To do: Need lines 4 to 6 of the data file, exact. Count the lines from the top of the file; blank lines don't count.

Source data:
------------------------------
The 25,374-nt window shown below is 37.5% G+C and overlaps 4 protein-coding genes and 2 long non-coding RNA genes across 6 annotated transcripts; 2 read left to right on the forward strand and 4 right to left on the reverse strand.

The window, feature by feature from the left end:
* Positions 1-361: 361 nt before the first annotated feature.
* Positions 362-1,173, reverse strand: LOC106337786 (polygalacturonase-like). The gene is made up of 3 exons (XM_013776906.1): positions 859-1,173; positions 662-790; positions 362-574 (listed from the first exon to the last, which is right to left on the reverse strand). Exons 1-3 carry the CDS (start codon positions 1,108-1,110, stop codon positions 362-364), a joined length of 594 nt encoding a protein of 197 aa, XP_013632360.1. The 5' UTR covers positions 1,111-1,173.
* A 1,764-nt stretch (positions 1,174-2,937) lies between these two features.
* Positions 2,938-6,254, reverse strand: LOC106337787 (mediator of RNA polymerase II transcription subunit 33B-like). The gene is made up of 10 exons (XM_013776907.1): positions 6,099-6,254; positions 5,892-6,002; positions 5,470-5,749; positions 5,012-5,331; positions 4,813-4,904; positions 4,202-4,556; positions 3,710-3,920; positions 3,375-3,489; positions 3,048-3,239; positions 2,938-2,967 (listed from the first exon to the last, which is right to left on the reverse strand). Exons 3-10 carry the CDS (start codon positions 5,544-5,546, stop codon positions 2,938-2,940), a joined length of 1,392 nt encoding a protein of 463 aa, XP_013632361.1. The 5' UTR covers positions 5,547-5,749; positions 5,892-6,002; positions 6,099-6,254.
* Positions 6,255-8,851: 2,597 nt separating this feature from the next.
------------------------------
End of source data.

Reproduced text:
* Positions 362-1,173, reverse strand: LOC106337786 (polygalacturonase-like). The gene is made up of 3 exons (XM_013776906.1): positions 859-1,173; positions 662-790; positions 362-574 (listed from the first exon to the last, which is right to left on the reverse strand). Exons 1-3 carry the CDS (start codon positions 1,108-1,110, stop codon positions 362-364), a joined length of 594 nt encoding a protein of 197 aa, XP_013632360.1. The 5' UTR covers positions 1,111-1,173.
* A 1,764-nt stretch (positions 1,174-2,937) lies between these two features.
* Positions 2,938-6,254, reverse strand: LOC106337787 (mediator of RNA polymerase II transcription subunit 33B-like). The gene is made up of 10 exons (XM_013776907.1): positions 6,099-6,254; positions 5,892-6,002; positions 5,470-5,749; positions 5,012-5,331; positions 4,813-4,904; positions 4,202-4,556; positions 3,710-3,920; positions 3,375-3,489; positions 3,048-3,239; positions 2,938-2,967 (listed from the first exon to the last, which is right to left on the reverse strand). Exons 3-10 carry the CDS (start codon positions 5,544-5,546, stop codon positions 2,938-2,940), a joined length of 1,392 nt encoding a protein of 463 aa, XP_013632361.1. The 5' UTR covers positions 5,547-5,749; positions 5,892-6,002; positions 6,099-6,254.